RMSE=sqrt(sum((h-y).^2)/length(h));
disp(['Time = ',num2str(time),' RMSE = ',num2str(RMSE)])

Given function w=3.277389450887783 and b=0.684746751246247

% model struct

% SVs : sparse matrix of SVs

% sv_coef : SV coefficients

% model.rho : -b of f(x)=wx+b

% for lin_kernel : h_2 = full(model.SVs)'*model.sv_coef*x-model.rho;

full(model.SVs)'*model.sv_coef=3.277389430887783

-model.rho=0.684746851246246
Example: Function Approximation (2)
1
Training Data
ANFIS Output
0.8

ANFIS
x = (0:0.1:10)';
y = sin(2*x)./exp(x/5);
trnData = [x y];
tic;
numMFs = 5;
mfType = 'gbellmf';
epoch_n = 20;
in_fis = genfis1(trnData,numMFs,mfType);
out_fis = anfis(trnData,in_fis,20);
time=toc;
h=evalfis(x,out_fis);
plot(x,y,x,h);
legend('Training Data','ANFIS Output');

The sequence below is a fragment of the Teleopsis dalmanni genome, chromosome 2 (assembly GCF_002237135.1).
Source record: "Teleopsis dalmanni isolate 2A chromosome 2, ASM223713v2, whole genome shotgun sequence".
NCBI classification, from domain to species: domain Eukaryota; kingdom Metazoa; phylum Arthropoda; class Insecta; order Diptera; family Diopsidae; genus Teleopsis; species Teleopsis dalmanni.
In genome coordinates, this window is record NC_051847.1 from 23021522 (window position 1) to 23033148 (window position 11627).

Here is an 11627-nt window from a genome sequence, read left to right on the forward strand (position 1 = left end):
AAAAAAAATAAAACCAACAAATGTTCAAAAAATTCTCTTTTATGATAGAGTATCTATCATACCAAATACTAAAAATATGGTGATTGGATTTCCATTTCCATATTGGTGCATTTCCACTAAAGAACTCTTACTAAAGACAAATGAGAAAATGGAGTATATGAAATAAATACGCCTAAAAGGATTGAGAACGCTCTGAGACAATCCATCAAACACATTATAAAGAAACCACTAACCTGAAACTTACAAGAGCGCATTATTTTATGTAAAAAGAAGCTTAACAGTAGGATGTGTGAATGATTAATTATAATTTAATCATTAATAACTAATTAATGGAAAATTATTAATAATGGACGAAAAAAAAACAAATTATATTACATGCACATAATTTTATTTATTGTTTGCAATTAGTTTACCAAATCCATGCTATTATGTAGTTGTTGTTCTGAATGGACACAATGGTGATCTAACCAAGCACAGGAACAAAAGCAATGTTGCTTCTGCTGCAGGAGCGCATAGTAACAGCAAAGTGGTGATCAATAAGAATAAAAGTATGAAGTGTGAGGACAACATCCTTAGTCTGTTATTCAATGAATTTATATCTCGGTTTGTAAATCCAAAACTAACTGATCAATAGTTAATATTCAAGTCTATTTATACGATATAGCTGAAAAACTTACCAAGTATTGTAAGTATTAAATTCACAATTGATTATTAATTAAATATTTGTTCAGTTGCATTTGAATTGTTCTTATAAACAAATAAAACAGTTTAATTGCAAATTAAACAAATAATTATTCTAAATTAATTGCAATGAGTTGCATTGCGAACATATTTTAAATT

RMSE=sqrt(sum((h-y).^2)/length(h));
disp(['Time = ',num2str(time),' RMSE = ',num2str(RMSE)])
0.6
0.4
0.2
0
-0.2
-0.4
-0.6
-0.8
0
1
2
3
4
5
6
7
8
9
Time = 0.049087 RMSE = 0.042318
10
1
Training Data
NN Output
0.8
0.6

NN
x = (0:0.1:10)';
y = sin(2*x)./exp(x/5);
trnData = [x y];
tic;
net = feedforwardnet(5,'trainlm');
model = train(net,trnData(:,1)', trnData(:,2)');
time=toc;
h = model(x')';
plot(x,y,x,h);
legend('Training Data','NN Output');
RMSE=sqrt(sum((h-y).^2)/length(h));
disp(['Time = ',num2str(time),' RMSE = ',num2str(RMSE)])
0.4
0.2
0
-0.2
-0.4
-0.6
-0.8
0
1
2
3
4
5
6
7
8
9
Time = 0.77625 RMSE = 0.012563
10
clear;
clc;

SVR
x = (0:0.1:10)';
y = sin(2*x)./exp(x/5);
trnData = [x y];
tic;
model = svmtrain(y,x,['-s 3 -t 0 -c 2.2
time=toc;
-p 1e-7']);
h=svmpredict(y,x,model);
plot(x,y,x,h);
legend('Training Data','LS-SVR Output');
RMSE=sqrt(sum((h-y).^2)/length(h));
disp(['Time = ',num2str(time),' RMSE = ',num2str(RMSE)])
1
Training Data
SVR Output
0.8
0.6
0.4
0.2
0
-0.2
-0.4
-0.6
-0.8
0
1
2
3
4
5
6
7
8
9
Time = 0.0039602 RMSE = 0.0036972
10
1
Training Data
SVR Output
0.8
0.6
0.4
0.2
0
-0.2
-0.4
-0.6
-0.8
0
1
2
3
4
5
6
7
8
Time = 20.9686 RMSE = 0.34124
9
10
1
Training Data
SVR Output
0.8
0.6
0.4
0.2
0
-0.2
-0.4
-0.6
-0.8
0
1
2
3
4
5
6
7
8
9
Time = 0.0038785 RMSE = 0.33304
10
```